Moreover, Housing First homes are not free: New tenants have to pay $50 or 30% of their income to rent each month (whichever amount is greater).

Between shelters, jail stays, ambulances, and hospital visits, caring for one homeless person typically costs the government $20,000 a year. Providing one homeless person with permanent housing, however — as well as a social worker to help them transition into mainstream society — costs the state $8,000, The New Yorker reported in September.

"Is there any validity to this argument?"

Clearly, taking care in any form about the homeless incur costs and I find the only reasonable argument for denying public funds. But, as already illustrated, careful spending can provide good results.

So, yes, there is some validity, but I would say a little one.

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  • If the question was reworeded to state 'joblessness' instead of 'homelessness' (something, in many instances, given to people to the poor for free). It would be 100% valid. en.wikipedia.org/wiki/Welfare_trap – hownowbrowncow Mar 1 '17 at 22:16
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Now, I'm just gonna go out on a limb and say 'probably not'. I got no hard numbers, but till someone brings any up, allow me to use theory to back up my claim, and provide you with at least some sort of answer:

  1. If it did, wouldn't all the people living 'paycheck to paycheck' catch onto this novel new industry at some point? Thus, flooding the market? Making the local news at least once?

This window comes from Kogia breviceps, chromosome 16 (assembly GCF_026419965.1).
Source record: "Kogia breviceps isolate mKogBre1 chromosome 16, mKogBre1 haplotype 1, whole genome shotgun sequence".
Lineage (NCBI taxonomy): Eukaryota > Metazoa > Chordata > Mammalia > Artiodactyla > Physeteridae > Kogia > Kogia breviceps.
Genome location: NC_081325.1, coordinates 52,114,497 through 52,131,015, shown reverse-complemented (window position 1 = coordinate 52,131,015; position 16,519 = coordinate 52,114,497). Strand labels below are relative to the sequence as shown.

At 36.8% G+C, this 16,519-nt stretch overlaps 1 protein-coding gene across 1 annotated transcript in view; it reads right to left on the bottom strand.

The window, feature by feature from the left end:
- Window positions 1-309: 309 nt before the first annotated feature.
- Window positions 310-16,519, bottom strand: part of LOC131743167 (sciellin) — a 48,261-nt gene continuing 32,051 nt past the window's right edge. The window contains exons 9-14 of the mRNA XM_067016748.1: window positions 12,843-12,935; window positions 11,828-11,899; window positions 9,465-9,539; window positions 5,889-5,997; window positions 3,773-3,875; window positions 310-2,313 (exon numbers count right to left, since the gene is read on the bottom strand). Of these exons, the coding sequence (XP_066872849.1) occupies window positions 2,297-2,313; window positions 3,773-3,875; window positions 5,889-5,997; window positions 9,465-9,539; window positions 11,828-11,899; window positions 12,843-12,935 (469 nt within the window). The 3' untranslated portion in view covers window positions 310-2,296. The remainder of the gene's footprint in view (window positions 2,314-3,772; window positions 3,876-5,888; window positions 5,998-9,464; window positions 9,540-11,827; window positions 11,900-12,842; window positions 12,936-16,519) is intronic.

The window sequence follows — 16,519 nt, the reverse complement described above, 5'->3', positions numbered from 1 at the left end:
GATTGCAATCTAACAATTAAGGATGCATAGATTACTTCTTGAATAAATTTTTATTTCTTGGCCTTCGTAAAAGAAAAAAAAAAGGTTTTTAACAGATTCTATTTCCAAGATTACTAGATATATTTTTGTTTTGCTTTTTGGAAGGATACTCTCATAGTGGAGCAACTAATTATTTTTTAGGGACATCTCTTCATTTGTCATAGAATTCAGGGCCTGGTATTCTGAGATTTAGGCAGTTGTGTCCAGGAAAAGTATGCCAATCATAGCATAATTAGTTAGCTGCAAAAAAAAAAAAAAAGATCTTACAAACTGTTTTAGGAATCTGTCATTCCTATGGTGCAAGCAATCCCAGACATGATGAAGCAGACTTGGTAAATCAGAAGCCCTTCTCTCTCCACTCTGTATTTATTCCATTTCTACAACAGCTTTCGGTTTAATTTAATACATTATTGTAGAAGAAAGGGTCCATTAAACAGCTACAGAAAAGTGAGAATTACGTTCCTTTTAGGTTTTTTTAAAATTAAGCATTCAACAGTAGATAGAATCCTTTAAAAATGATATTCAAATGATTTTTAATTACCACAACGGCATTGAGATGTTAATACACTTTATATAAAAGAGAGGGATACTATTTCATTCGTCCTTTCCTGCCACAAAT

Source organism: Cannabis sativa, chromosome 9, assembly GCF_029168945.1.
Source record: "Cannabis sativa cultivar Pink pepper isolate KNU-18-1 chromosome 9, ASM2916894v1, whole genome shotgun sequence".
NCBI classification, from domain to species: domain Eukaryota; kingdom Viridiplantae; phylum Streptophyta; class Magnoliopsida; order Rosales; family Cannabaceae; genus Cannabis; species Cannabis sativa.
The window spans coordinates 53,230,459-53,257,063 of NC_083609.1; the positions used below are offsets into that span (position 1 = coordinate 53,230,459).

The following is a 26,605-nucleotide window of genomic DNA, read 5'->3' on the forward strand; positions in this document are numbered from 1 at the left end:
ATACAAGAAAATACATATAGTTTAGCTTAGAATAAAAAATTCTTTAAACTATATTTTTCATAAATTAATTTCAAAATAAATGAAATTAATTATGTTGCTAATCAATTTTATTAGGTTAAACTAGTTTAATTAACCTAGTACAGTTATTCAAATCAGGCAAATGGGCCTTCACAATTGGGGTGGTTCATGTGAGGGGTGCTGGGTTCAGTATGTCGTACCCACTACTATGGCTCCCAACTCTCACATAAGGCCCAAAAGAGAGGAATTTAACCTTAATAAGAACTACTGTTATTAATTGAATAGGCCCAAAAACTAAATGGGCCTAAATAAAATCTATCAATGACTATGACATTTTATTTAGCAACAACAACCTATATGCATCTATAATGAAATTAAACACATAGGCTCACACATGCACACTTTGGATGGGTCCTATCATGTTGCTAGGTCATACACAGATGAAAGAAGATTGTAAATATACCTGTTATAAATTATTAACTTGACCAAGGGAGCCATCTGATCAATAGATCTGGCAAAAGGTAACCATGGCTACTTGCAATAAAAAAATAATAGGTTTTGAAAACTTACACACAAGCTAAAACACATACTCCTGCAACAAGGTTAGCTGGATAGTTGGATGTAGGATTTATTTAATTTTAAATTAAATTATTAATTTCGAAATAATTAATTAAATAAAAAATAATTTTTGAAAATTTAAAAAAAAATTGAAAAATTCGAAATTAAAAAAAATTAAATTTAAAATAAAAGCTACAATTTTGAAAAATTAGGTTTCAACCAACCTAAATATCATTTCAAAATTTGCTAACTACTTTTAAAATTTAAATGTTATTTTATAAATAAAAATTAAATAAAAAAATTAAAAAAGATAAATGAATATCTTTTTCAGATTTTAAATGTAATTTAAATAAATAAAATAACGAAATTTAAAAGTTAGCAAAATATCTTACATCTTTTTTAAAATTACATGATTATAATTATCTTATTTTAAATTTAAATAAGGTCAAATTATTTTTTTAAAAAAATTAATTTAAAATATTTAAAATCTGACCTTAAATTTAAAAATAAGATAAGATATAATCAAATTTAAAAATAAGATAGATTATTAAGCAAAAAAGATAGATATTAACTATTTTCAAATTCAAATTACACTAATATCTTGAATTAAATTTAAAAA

2. If this practice were happening, and was so consistent as to be a issue, wouldn't a catchy name be coined for it by now?

  3. Wouldn't the politicians pushing this idea jump at the chance to push the statistics in your face 24/7 to prove their point?

  4. Wouldn't its effectiveness vary wildly? Place to place? Time of day? Weather? People's charitable feelings?

  5. If this were happening, why are there still so many homeless people whom, despite being in a industry that pays more then McDonald's, still live on the streets, and not periodically 'disappear' to go off and enjoy their hard-earned cash.

  6. If they spend their money, wouldn't there be records? Couldn't that be used as proof? Wouldn't that potentially be used to bring tax evasion charges upon these so called 'homeless people'?

  7. If this is so profitable, why are there poor people who aren't busy doing this all day? What are they gaining by sitting their all day looking all hopeless and whatnot?

So ya, I can see the down votes now. I think this claim is utter bullocks, a straw-man, nothing more. Hope you at least thought this a neat read lad.

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    So.... you write a poor answer, knowing its poor... yet still write it because...? I'm happy to give you -1/delete vote. – David says Reinstate Monica Mar 1 '17 at 3:34
  • I never called it poor, I merely described as being more of an anecdote. Whats with this sudden hostility? calling for deletion? – Tirous Mar 1 '17 at 3:43
  • My apologies, reading it now it does seem sorta silly... but still, I don't get the deletion pate mate. – Tirous Mar 1 '17 at 3:59
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    Can you back up any of that with actual empiric research? Answers on this website are expected to back up the claims they make and not just say what the author's intuition and personal observations say is correct. – Philipp Mar 1 '17 at 8:43
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    @agc none of these facts are really that obvious. For example, in the city where I live we recently had news reports about an organized "beggars cartel" who were turning street begging into a de-facto organized multinational commercial enterprise. That's why we need a "back it up" policy. If you just argument on "obvious facts" without doing any actual research, you might actually be argumenting from a standpoint of misinformation. – Philipp Mar 1 '17 at 12:07